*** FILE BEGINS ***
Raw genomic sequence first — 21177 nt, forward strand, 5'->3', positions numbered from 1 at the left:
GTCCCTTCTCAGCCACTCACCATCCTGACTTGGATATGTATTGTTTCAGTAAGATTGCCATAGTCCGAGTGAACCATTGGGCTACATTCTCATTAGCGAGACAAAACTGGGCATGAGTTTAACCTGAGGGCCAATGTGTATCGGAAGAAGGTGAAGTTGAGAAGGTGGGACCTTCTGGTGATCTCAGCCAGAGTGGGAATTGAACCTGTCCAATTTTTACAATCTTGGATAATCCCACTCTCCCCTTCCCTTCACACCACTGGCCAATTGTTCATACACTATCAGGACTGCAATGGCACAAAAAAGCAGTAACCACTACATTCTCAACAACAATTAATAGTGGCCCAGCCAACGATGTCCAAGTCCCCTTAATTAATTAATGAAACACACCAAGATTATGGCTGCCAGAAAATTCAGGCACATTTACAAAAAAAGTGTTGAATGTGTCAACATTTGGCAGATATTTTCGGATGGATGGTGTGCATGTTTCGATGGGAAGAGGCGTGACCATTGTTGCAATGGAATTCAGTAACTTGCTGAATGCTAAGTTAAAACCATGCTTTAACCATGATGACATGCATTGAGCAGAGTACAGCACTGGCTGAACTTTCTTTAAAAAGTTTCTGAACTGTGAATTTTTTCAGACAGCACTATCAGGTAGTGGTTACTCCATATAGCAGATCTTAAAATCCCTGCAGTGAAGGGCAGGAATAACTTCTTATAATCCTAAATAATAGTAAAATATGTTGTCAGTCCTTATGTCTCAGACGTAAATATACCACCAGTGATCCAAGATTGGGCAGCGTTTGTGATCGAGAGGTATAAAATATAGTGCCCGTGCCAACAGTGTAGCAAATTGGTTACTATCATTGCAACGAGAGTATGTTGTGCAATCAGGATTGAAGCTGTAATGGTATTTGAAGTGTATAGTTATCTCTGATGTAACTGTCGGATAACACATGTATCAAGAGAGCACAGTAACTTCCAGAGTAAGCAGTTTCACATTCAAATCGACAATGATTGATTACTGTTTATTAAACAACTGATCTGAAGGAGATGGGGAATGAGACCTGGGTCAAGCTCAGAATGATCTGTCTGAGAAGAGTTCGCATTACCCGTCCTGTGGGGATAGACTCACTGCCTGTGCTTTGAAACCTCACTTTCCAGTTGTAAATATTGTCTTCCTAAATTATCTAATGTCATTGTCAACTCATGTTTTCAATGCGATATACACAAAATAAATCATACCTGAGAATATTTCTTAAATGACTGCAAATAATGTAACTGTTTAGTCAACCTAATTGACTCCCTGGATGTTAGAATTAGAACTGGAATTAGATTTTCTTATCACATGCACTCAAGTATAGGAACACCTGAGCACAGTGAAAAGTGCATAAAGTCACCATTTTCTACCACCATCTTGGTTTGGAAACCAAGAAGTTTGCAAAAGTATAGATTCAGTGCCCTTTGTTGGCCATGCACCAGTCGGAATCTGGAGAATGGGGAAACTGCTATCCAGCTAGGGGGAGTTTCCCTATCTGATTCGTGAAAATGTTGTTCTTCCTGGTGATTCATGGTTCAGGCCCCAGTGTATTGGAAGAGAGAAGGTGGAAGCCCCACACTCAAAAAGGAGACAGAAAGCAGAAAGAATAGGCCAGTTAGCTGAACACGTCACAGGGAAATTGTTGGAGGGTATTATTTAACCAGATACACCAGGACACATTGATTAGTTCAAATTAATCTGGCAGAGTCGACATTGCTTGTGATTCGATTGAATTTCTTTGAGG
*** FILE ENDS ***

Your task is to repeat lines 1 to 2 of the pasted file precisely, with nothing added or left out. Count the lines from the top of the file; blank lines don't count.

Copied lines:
Raw genomic sequence first — 21177 nt, forward strand, 5'->3', positions numbered from 1 at the left:
GTCCCTTCTCAGCCACTCACCATCCTGACTTGGATATGTATTGTTTCAGTAAGATTGCCATAGTCCGAGTGAACCATTGGGCTACATTCTCATTAGCGAGACAAAACTGGGCATGAGTTTAACCTGAGGGCCAATGTGTATCGGAAGAAGGTGAAGTTGAGAAGGTGGGACCTTCTGGTGATCTCAGCCAGAGTGGGAATTGAACCTGTCCAATTTTTACAATCTTGGATAATCCCACTCTCCCCTTCCCTTCACACCACTGGCCAATTGTTCATACACTATCAGGACTGCAATGGCACAAAAAAGCAGTAACCACTACATTCTCAACAACAATTAATAGTGGCCCAGCCAACGATGTCCAAGTCCCCTTAATTAATTAATGAAACACACCAAGATTATGGCTGCCAGAAAATTCAGGCACATTTACAAAAAAAGTGTTGAATGTGTCAACATTTGGCAGATATTTTCGGATGGATGGTGTGCATGTTTCGATGGGAAGAGGCGTGACCATTGTTGCAATGGAATTCAGTAACTTGCTGAATGCTAAGTTAAAACCATGCTTTAACCATGATGACATGCATTGAGCAGAGTACAGCACTGGCTGAACTTTCTTTAAAAAGTTTCTGAACTGTGAATTTTTTCAGACAGCACTATCAGGTAGTGGTTACTCCATATAGCAGATCTTAAAATCCCTGCAGTGAAGGGCAGGAATAACTTCTTATAATCCTAAATAATAGTAAAATATGTTGTCAGTCCTTATGTCTCAGACGTAAATATACCACCAGTGATCCAAGATTGGGCAGCGTTTGTGATCGAGAGGTATAAAATATAGTGCCCGTGCCAACAGTGTAGCAAATTGGTTACTATCATTGCAACGAGAGTATGTTGTGCAATCAGGATTGAAGCTGTAATGGTATTTGAAGTGTATAGTTATCTCTGATGTAACTGTCGGATAACACATGTATCAAGAGAGCACAGTAACTTCCAGAGTAAGCAGTTTCACATTCAAATCGACAATGATTGATTACTGTTTATTAAACAACTGATCTGAAGGAGATGGGGAATGAGACCTGGGTCAAGCTCAGAATGATCTGTCTGAGAAGAGTTCGCATTACCCGTCCTGTGGGGATAGACTCACTGCCTGTGCTTTGAAACCTCACTTTCCAGTTGTAAATATTGTCTTCCTAAATTATCTAATGTCATTGTCAACTCATGTTTTCAATGCGATATACACAAAATAAATCATACCTGAGAATATTTCTTAAATGACTGCAAATAATGTAACTGTTTAGTCAACCTAATTGACTCCCTGGATGTTAGAATTAGAACTGGAATTAGATTTTCTTATCACATGCACTCAAGTATAGGAACACCTGAGCACAGTGAAAAGTGCATAAAGTCACCATTTTCTACCACCATCTTGGTTTGGAAACCAAGAAGTTTGCAAAAGTATAGATTCAGTGCCCTTTGTTGGCCATGCACCAGTCGGAATCTGGAGAATGGGGAAACTGCTATCCAGCTAGGGGGAGTTTCCCTATCTGATTCGTGAAAATGTTGTTCTTCCTGGTGATTCATGGTTCAGGCCCCAGTGTATTGGAAGAGAGAAGGTGGAAGCCCCACACTCAAAAAGGAGACAGAAAGCAGAAAGAATAGGCCAGTTAGCTGAACACGTCACAGGGAAATTGTTGGAGGGTATTATTTAACCAGATACACCAGGACACATTGATTAGTTCAAATTAATCTGGCAGAGTCGACATTGCTTGTGATTCGATTGAATTTCTTTGAGG